Innovation takes more than inventive minds
The conveners convened to convene.
Did they get anything done? Anything concrete? Well, maybe. But, hey, there was magic in the air. Just ask Gov. Hickenlooper.
"From the moment the summit began you could feel magic happening," he said.
That's nice, but, really, where did it all lead?
Well, at the end of the two-day Colorado Innovation Network Summit in Denver last Friday (Aug. 31), the organizers put out a press release saying the event had wrapped up with "commitments for action from the state's most innovative leaders on ways to make Colorado the most innovative state in the nation."
The "most innovative state in the nation?" Wow. I think a lot of us would be happy if Colorado could simply move up a few notches in the innovation rankings.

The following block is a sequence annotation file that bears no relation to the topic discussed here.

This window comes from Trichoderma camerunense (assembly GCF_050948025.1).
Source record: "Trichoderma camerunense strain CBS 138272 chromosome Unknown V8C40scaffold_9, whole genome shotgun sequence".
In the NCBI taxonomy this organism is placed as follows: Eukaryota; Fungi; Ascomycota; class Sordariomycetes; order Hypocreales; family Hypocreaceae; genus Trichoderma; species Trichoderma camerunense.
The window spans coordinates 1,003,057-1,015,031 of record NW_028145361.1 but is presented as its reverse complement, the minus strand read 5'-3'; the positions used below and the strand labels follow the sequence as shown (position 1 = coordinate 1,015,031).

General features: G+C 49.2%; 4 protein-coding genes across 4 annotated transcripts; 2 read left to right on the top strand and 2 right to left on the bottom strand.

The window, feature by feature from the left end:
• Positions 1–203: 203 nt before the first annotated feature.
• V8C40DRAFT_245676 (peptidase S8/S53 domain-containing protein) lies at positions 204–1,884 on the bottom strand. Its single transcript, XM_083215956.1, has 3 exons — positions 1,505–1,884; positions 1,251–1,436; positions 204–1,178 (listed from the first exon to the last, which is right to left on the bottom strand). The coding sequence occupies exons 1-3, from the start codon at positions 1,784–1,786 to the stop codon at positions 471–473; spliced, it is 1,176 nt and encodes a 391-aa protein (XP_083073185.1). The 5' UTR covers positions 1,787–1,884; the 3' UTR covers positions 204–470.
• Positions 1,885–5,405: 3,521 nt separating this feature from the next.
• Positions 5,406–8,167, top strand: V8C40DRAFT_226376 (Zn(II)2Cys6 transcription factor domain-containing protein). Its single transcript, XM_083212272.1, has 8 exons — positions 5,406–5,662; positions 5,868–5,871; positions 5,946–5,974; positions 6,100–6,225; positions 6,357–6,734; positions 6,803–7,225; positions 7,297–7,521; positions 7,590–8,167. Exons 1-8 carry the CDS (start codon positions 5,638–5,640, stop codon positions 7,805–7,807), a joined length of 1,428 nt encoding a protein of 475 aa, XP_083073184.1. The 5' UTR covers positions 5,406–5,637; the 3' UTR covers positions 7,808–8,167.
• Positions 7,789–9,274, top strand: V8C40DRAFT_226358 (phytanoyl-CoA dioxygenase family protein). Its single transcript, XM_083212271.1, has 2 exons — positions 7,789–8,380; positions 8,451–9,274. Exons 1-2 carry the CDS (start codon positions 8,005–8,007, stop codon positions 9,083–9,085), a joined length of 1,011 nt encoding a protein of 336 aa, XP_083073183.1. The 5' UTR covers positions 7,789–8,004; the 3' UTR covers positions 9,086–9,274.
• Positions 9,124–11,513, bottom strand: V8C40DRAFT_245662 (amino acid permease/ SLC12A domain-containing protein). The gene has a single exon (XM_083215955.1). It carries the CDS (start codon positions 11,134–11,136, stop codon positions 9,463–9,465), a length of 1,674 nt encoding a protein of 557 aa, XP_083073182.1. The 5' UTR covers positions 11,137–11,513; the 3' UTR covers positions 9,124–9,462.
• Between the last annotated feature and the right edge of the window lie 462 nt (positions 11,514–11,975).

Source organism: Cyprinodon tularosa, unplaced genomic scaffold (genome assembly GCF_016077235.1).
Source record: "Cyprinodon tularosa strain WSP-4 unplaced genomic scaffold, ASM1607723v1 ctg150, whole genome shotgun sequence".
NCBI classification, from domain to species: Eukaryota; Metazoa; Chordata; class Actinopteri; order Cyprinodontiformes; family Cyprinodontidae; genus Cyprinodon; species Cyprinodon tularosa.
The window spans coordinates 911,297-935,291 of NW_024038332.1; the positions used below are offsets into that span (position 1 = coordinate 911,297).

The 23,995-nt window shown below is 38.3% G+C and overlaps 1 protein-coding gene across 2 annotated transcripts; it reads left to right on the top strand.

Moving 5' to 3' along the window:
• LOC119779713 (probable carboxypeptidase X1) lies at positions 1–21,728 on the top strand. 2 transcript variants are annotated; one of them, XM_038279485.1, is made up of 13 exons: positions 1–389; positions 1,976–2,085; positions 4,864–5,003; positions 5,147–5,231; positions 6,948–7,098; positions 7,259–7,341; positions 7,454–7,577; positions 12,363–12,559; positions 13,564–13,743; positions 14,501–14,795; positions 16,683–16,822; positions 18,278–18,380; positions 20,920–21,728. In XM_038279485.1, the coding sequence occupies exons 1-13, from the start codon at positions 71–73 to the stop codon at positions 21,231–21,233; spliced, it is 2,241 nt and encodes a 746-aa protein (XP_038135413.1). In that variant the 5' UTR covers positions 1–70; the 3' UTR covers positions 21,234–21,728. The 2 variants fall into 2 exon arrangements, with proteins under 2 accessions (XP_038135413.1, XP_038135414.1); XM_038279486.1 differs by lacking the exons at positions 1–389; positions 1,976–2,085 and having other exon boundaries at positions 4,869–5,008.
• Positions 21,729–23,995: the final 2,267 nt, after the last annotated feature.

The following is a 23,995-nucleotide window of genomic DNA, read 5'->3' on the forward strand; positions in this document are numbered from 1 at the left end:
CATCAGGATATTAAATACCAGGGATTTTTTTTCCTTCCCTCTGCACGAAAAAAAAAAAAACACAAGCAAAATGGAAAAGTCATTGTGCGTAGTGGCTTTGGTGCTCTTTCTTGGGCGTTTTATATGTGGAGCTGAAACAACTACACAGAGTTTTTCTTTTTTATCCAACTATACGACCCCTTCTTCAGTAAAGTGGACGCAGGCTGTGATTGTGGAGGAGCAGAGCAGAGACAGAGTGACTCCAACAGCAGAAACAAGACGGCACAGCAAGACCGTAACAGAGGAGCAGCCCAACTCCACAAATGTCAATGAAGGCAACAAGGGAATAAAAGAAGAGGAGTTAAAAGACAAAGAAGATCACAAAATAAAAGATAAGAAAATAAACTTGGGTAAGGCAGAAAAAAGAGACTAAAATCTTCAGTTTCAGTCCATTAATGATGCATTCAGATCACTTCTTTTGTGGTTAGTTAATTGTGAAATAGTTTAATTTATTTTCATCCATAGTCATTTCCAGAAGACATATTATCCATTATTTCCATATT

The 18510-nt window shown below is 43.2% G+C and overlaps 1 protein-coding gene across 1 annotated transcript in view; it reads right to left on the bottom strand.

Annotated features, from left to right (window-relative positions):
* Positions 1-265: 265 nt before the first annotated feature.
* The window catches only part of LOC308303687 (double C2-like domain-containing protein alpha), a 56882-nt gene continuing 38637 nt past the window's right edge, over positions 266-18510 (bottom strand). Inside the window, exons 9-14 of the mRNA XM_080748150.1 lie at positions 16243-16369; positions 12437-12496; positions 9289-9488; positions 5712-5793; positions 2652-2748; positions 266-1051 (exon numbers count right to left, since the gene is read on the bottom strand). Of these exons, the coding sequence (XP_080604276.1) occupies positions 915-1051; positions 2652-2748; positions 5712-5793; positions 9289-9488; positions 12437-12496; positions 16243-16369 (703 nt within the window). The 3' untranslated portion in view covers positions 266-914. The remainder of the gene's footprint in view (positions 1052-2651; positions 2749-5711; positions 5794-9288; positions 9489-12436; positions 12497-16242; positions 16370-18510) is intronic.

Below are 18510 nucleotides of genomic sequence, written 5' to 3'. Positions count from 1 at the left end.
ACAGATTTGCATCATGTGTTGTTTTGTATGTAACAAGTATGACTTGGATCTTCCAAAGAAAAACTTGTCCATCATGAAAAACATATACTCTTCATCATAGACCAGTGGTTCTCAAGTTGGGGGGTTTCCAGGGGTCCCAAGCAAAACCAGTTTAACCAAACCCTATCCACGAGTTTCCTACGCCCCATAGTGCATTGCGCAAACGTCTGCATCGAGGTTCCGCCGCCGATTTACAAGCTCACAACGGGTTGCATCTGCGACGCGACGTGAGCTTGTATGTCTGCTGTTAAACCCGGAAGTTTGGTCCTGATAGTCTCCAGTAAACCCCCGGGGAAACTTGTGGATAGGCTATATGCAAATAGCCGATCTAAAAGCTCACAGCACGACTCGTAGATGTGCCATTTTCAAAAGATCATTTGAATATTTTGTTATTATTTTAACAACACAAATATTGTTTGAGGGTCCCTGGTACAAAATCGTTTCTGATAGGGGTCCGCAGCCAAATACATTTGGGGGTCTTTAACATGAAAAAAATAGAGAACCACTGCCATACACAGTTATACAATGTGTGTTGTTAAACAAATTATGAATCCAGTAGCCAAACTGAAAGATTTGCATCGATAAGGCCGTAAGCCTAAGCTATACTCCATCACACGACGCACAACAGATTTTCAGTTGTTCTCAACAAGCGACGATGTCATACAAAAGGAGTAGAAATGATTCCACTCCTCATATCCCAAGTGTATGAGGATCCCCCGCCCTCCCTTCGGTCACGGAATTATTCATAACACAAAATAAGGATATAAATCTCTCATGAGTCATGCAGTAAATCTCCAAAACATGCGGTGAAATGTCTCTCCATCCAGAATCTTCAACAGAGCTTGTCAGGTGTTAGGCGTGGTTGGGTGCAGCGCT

Innovation's important, of course, because the more Eli Whitneys, Henry Fords and Steve Jobs we can encourage, the more jobs we'll create, the more competitive we'll be, the more wealth we'll create.
Colorado has many of the ingredients necessary to develop its innovation economy but we're far from leading the way.
What's the problem?
Stephan Weiler, a
More breaking news...
Renewables: What the Colo. economy needs
Gallup, in a survey in 2010, found record-high percentages of Americans who were critical of the size and
Upstate Colo.: Making good progress in Weld
Groans, too, no doubt, from oil and gas interests and others.
The number of people living